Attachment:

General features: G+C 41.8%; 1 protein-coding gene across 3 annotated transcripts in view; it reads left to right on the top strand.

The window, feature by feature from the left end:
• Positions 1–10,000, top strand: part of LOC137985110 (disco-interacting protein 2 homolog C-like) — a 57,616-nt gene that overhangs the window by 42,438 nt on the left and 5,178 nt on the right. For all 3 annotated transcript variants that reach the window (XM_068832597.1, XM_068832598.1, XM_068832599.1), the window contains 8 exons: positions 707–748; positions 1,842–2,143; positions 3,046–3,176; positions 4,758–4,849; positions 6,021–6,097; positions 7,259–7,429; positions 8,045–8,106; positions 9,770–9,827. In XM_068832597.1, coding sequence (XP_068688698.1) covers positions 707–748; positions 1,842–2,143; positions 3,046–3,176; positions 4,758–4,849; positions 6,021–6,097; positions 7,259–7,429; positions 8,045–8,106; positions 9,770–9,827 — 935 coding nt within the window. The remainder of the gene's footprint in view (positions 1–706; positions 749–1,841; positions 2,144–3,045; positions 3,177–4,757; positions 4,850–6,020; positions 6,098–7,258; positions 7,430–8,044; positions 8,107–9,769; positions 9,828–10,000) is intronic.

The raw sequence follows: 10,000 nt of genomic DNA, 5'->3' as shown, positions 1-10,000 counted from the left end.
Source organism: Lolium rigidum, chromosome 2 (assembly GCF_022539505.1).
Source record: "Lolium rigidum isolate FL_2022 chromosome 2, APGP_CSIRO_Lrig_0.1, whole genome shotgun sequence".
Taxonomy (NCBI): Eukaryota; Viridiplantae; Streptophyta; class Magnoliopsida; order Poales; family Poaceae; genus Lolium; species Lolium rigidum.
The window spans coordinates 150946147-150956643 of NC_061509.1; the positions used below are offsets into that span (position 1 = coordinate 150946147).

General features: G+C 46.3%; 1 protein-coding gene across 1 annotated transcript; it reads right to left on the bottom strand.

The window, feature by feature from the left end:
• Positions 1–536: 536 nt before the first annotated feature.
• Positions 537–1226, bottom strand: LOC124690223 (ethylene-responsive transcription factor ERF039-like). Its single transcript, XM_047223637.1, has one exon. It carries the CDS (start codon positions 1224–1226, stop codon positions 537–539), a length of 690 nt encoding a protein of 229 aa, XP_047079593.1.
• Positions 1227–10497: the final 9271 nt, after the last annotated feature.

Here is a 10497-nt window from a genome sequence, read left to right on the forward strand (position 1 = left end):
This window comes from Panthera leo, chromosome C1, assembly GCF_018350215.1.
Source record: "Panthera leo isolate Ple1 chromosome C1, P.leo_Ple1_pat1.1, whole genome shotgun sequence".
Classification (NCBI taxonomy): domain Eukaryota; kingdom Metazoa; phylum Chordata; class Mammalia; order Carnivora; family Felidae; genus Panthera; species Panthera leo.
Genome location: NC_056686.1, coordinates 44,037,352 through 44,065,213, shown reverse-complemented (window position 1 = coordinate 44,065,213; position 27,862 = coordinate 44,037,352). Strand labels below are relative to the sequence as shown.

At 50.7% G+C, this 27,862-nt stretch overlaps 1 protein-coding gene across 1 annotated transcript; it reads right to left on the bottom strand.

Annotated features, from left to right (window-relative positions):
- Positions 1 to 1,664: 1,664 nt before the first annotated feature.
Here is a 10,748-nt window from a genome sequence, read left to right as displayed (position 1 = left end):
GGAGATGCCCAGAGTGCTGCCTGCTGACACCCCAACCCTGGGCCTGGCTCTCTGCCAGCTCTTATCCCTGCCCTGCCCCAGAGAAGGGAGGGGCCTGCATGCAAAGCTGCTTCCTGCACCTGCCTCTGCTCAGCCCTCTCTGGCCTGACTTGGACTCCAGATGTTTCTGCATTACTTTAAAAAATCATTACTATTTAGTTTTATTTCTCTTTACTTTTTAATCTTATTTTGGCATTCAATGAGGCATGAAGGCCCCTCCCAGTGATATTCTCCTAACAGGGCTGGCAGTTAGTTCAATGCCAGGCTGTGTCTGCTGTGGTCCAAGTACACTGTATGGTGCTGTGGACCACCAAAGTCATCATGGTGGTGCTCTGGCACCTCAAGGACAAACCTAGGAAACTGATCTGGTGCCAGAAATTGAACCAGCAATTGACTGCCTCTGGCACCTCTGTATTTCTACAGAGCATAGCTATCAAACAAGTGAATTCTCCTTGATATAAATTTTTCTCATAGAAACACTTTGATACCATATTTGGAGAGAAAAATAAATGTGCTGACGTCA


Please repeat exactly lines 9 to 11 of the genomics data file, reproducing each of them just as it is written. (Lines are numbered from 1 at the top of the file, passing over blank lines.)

General features: G+C 46.3%; 1 protein-coding gene across 1 annotated transcript; it reads right to left on the bottom strand.

The window, feature by feature from the left end:
• Positions 1–536: 536 nt before the first annotated feature.